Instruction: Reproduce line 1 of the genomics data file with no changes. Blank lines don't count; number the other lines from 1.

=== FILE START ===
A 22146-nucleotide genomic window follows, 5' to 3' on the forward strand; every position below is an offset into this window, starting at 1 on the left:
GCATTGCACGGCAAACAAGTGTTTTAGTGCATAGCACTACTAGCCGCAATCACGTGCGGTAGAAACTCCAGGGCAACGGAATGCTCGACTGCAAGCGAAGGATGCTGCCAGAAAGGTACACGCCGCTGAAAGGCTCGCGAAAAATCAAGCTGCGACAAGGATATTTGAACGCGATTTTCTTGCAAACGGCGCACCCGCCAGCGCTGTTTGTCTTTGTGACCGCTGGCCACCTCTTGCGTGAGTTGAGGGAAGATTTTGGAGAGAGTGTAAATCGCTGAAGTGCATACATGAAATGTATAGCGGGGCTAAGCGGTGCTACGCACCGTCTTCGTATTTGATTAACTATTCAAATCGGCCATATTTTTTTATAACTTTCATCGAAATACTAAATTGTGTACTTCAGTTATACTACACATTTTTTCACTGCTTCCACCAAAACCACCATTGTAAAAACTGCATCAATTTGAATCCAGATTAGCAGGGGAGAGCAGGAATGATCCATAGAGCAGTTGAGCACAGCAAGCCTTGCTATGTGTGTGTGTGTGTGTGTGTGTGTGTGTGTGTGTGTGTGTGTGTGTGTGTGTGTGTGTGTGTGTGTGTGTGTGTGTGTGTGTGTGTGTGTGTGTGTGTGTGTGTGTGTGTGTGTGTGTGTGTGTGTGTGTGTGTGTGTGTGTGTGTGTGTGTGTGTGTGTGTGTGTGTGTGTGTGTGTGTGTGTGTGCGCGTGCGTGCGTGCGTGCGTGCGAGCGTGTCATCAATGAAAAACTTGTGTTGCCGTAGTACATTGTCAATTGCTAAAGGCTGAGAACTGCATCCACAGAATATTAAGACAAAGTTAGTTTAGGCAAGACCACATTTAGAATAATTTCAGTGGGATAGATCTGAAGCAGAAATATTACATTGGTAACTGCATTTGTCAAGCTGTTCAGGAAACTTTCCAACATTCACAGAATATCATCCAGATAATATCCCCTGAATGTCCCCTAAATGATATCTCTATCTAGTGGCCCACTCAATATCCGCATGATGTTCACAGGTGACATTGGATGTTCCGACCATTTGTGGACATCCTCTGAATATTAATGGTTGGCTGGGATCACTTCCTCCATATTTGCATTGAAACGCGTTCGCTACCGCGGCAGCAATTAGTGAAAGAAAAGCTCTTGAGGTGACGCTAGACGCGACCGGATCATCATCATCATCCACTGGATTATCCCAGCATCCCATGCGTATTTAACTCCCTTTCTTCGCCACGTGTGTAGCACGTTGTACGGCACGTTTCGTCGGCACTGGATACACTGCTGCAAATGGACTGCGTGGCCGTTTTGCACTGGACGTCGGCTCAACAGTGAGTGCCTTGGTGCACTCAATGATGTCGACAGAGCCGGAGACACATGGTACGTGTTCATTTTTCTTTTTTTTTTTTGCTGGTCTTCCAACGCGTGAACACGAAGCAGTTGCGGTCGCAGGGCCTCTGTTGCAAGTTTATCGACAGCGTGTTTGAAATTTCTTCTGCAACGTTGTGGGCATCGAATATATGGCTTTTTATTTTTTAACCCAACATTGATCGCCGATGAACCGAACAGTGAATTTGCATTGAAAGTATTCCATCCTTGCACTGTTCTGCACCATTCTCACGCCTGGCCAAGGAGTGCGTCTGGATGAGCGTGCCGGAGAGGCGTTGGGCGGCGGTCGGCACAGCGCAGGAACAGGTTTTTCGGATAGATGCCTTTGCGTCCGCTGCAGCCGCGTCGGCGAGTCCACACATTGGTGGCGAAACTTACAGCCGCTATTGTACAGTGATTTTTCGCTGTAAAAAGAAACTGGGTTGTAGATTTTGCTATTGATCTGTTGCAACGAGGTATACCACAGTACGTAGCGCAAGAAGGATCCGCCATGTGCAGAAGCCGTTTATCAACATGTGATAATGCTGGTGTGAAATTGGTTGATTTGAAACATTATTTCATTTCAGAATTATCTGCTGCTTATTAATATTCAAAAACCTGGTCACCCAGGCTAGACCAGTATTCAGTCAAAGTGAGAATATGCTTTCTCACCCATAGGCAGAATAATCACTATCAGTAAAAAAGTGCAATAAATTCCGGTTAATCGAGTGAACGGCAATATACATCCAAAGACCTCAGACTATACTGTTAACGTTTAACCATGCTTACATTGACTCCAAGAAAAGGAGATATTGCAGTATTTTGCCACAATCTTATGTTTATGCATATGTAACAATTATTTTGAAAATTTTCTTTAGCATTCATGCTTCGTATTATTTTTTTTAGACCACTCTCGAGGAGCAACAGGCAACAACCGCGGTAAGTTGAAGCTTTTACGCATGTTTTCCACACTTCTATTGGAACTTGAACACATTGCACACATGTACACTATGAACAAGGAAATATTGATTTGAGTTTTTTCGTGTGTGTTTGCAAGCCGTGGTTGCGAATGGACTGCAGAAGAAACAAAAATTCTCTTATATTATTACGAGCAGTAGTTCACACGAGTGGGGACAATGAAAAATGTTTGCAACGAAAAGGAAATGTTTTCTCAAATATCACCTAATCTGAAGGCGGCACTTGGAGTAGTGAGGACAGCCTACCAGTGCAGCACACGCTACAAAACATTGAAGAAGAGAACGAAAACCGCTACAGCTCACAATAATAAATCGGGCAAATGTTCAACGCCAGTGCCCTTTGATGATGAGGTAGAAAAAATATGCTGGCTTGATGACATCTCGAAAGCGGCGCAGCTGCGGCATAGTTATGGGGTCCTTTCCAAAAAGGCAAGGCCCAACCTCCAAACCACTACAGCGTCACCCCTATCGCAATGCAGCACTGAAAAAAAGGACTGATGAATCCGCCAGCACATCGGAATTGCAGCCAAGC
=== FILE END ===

A 22146-nucleotide genomic window follows, 5' to 3' on the forward strand; every position below is an offset into this window, starting at 1 on the left: